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Chapter 1 - Why study intercultural communication?

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Shane Vera

on 8 January 2014

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Transcript of Chapter 1 - Why study intercultural communication?

Chapter 1 - Why study intercultural communication?
2. The Demographic Imperative
a. demographics: The characteristics of a population, especially as classified by race, ethnicity, age, sex, and income.
b. heterogeneous: Difference(s) in a group, culture, or population.
c. homogeneous: Similarity in a group, culture, or population
d. diversity: The quality of being different
e. immigrants: People who come to a new country, region, or environment to settle more or less permanently. (Compare with sojourners.
f. Anglocentrism: Using Anglo or white cultural standards as the criteria for interpretations and judgments of behaviors and attitudes.
g. melting pot: A metaphor that assumes that immigrants and cultural minorities will be assimilated into the U.S. majority culture, losing their original cultures.
h. nativistic: Extremely patriotic to the point of being anti-immigrant.
i. enclaves: (1) The territories that are surrounded by another country’s territory; (2) cultural minority groups that live within a larger cultural group’s territory.
3. The economic Imperative
a.multinational corporations Companies that have operations in two or more nations.
b. maquiladoras: Assembly plants or factories (mainly of U.S. companies) estab-lished on the U.S.–Mexican border and using mainly Mexican labor

4.Technological Imperative
a. global village: A term coined by Marshall McLuhan in the 1960s that refers to a world in which communication technology unites people in remote parts of the world.
b. diasporic groups: Ethnic and/or national groups that are geographically dispersed throughout the world.
c. identity management: The way individuals make sense of their multiple images concerning the sense of self in different social contexts.
d. multiphrenia: The splitting of the individual psychologically into multiple selves.
e. identity tourism: A concept that refers to people taking on the identities of other races, genders, classes, or sexual orientations for recreational purposes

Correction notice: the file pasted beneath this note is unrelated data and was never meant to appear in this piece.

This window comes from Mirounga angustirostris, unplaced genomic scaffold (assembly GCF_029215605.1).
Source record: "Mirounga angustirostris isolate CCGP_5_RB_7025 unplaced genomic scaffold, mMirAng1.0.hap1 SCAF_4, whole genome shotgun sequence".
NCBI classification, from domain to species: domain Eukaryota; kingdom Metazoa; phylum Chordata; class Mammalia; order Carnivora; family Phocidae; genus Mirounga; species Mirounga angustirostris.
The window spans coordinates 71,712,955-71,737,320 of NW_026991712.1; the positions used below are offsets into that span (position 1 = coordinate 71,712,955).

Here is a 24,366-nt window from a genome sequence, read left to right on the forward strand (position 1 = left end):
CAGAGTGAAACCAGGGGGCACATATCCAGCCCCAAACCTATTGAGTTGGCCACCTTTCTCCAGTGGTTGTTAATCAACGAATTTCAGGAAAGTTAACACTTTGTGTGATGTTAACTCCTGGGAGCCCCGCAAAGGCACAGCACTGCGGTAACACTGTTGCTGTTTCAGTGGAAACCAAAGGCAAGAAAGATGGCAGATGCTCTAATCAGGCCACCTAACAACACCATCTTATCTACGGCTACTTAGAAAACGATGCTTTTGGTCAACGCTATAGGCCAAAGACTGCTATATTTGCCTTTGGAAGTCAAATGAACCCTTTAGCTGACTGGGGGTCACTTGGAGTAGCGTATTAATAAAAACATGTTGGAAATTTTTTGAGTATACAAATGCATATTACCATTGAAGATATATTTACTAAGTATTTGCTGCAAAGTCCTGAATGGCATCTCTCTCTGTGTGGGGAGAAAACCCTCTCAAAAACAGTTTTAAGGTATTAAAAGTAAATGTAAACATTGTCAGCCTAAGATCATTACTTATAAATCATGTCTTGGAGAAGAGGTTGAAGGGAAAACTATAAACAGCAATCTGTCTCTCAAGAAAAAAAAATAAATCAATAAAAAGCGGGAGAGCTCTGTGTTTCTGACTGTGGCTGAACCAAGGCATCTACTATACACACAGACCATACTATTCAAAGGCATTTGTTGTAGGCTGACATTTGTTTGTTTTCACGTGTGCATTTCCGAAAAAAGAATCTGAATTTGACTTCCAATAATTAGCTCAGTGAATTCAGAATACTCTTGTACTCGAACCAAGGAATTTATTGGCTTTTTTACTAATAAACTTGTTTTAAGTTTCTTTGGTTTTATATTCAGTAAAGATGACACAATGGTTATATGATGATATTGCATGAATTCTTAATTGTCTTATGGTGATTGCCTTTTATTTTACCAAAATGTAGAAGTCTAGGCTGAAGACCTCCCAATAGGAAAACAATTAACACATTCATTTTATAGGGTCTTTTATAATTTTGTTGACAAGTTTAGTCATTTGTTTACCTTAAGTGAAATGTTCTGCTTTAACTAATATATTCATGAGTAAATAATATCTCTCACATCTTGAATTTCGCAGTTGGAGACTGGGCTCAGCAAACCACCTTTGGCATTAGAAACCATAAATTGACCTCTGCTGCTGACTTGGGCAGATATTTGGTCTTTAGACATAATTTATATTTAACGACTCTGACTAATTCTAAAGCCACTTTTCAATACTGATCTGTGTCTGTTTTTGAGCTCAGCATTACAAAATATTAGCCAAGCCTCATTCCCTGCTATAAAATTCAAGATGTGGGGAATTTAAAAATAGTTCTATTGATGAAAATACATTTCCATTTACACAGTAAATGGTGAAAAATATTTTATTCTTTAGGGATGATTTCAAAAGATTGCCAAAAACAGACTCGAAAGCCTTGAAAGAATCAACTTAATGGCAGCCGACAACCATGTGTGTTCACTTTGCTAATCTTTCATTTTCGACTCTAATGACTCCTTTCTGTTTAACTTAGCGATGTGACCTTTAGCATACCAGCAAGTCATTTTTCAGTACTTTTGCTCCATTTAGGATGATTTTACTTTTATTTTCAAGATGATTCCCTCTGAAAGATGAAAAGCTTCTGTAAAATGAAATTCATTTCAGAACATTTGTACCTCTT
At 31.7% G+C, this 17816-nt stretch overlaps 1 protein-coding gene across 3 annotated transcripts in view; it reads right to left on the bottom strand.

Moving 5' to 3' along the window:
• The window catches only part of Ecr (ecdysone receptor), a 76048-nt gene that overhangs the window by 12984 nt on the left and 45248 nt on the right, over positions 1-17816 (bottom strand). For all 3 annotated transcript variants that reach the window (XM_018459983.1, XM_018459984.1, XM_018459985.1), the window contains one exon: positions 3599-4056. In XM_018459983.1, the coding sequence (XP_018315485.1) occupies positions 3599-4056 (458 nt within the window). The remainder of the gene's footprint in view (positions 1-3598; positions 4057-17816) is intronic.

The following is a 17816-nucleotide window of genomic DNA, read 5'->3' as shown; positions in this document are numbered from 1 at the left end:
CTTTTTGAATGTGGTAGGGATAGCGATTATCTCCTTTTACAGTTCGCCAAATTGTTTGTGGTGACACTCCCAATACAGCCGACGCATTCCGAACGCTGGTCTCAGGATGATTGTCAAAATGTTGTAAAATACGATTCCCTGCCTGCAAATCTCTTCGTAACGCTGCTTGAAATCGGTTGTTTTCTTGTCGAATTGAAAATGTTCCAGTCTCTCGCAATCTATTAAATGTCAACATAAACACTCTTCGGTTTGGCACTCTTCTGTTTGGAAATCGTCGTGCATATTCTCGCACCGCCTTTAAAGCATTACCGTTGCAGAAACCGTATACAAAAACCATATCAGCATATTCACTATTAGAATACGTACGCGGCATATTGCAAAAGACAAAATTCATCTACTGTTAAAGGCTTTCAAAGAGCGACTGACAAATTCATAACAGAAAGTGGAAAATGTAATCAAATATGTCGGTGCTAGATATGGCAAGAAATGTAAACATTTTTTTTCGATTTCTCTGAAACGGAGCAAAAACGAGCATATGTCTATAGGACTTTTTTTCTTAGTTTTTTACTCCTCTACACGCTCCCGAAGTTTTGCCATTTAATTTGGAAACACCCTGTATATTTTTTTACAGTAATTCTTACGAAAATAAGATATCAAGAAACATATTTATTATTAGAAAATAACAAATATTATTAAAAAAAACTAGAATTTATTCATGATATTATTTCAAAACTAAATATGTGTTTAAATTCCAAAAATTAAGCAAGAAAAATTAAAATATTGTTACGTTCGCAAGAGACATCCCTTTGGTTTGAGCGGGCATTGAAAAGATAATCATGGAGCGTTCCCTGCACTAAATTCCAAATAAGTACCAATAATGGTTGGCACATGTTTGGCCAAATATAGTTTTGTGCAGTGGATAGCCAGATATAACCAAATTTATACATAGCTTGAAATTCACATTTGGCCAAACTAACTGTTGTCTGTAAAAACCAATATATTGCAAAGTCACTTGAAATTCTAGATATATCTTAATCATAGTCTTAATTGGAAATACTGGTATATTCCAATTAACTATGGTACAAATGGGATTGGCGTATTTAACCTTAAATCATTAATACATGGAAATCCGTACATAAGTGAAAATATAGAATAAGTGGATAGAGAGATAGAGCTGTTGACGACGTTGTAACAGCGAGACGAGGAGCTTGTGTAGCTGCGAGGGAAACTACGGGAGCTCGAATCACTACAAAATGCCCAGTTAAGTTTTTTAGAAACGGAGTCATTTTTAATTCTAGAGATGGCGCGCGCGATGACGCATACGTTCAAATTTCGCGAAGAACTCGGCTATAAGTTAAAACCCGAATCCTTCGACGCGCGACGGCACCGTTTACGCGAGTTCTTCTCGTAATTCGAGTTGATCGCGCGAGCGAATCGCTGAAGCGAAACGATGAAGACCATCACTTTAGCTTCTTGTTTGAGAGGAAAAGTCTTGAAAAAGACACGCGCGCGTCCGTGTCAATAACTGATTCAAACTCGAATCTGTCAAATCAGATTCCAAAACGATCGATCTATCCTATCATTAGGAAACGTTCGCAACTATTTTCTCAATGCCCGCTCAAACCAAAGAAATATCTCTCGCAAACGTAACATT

Six imperatives for studying
intercultural communication
1. The Self-Awareness Imperative
ethnocentrism: A tendency to think that our own culture is superior to other cultures

5. The peace Imperative
a. colonialism (1) The system by which groups with diverse languages, cultures, religions, and identities were united to form one state, usually by a European power; (2) the system by which a country maintains power over other countries or groups of people to exploit them economically, politically, and culturally

6. The ethical Imperative
a. ethics: Principles of conduct that help govern behaviors of individuals and groups.
b. dialogical approach: Focuses on the importance of dialogue in developing and maintaining relationships between individuals and communities.
c. self-reflexivity: A process of learning to understand oneself and one’s position in society.

The self-awareness imperative involves increasing understanding of our
own location in larger social, political, and historical contexts
The demographic imperative includes the changing domestic and international migration—raising questions of class and religious diversity
The economic imperative highlights issues of globalization and the challenges for increased cultural understanding needed to reach the global market
The technological imperative gives us increasing information and increased contact with people who are similar and different from us. Increased use of
communication technology also raises questions about identity and access to these technologies
The peace imperative involves working through issues of colonialism, eco-
nomic disparities, and racial, ethnic, and religious differences
The ethical imperative calls for an understanding of
the universalist, relativist, and dialogic approach to ethical issues.
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